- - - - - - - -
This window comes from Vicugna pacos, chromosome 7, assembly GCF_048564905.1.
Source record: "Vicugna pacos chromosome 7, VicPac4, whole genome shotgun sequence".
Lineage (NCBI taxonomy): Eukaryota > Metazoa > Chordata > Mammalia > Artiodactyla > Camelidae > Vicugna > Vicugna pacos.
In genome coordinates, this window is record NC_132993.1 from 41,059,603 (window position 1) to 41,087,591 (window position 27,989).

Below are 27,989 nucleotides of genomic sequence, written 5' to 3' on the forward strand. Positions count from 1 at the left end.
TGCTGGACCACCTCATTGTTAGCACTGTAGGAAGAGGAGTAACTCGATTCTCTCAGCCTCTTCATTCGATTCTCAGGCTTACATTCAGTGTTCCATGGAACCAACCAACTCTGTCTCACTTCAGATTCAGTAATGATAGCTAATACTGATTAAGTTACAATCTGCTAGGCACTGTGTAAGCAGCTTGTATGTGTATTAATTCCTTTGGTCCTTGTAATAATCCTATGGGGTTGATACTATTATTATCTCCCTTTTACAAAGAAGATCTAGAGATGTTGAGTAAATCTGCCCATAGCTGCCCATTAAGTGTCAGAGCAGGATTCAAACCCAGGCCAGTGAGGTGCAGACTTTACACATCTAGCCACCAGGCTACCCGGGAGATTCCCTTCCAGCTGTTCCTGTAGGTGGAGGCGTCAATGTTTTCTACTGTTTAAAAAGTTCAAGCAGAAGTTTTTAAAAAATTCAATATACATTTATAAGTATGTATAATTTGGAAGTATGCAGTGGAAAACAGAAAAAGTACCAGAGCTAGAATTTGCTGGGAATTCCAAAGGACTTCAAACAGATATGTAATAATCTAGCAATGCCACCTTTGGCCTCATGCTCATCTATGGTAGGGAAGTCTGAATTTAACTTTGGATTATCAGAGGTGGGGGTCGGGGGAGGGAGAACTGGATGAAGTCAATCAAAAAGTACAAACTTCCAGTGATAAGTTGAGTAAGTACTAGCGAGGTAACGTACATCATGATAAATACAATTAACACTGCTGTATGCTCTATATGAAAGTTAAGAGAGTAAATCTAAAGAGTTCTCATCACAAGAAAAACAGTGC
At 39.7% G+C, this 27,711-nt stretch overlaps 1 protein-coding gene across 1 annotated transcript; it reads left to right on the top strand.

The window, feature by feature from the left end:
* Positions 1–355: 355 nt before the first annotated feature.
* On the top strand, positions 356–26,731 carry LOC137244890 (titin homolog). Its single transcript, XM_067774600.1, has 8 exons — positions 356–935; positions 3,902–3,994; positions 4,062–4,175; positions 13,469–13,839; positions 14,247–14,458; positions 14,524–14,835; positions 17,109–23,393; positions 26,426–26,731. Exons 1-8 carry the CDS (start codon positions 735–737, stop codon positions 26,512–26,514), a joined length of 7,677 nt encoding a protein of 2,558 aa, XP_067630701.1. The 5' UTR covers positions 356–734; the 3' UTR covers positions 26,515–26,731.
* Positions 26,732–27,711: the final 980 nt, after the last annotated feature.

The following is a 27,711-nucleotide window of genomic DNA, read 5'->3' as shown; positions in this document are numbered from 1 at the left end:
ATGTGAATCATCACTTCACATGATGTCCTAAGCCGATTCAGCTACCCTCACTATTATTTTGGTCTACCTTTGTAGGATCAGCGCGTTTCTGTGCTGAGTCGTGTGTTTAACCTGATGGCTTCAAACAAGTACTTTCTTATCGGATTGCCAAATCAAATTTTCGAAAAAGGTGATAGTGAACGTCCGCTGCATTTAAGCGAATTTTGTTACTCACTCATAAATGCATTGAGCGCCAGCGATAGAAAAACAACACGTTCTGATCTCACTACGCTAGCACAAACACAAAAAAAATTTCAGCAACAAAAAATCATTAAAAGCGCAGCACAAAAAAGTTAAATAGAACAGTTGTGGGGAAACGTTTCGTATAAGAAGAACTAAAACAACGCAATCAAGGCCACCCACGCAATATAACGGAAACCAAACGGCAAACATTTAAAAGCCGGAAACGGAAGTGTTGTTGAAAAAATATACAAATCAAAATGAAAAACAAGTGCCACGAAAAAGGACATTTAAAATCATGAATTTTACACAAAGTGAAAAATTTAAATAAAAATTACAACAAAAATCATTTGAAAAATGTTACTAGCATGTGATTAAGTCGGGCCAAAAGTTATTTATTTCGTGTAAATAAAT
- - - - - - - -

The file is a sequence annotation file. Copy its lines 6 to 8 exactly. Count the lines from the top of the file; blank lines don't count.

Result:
TGCTGGACCACCTCATTGTTAGCACTGTAGGAAGAGGAGTAACTCGATTCTCTCAGCCTCTTCATTCGATTCTCAGGCTTACATTCAGTGTTCCATGGAACCAACCAACTCTGTCTCACTTCAGATTCAGTAATGATAGCTAATACTGATTAAGTTACAATCTGCTAGGCACTGTGTAAGCAGCTTGTATGTGTATTAATTCCTTTGGTCCTTGTAATAATCCTATGGGGTTGATACTATTATTATCTCCCTTTTACAAAGAAGATCTAGAGATGTTGAGTAAATCTGCCCATAGCTGCCCATTAAGTGTCAGAGCAGGATTCAAACCCAGGCCAGTGAGGTGCAGACTTTACACATCTAGCCACCAGGCTACCCGGGAGATTCCCTTCCAGCTGTTCCTGTAGGTGGAGGCGTCAATGTTTTCTACTGTTTAAAAAGTTCAAGCAGAAGTTTTTAAAAAATTCAATATACATTTATAAGTATGTATAATTTGGAAGTATGCAGTGGAAAACAGAAAAAGTACCAGAGCTAGAATTTGCTGGGAATTCCAAAGGACTTCAAACAGATATGTAATAATCTAGCAATGCCACCTTTGGCCTCATGCTCATCTATGGTAGGGAAGTCTGAATTTAACTTTGGATTATCAGAGGTGGGGGTCGGGGGAGGGAGAACTGGATGAAGTCAATCAAAAAGTACAAACTTCCAGTGATAAGTTGAGTAAGTACTAGCGAGGTAACGTACATCATGATAAATACAATTAACACTGCTGTATGCTCTATATGAAAGTTAAGAGAGTAAATCTAAAGAGTTCTCATCACAAGAAAAACAGTGC
At 39.7% G+C, this 27,711-nt stretch overlaps 1 protein-coding gene across 1 annotated transcript; it reads left to right on the top strand.

The window, feature by feature from the left end: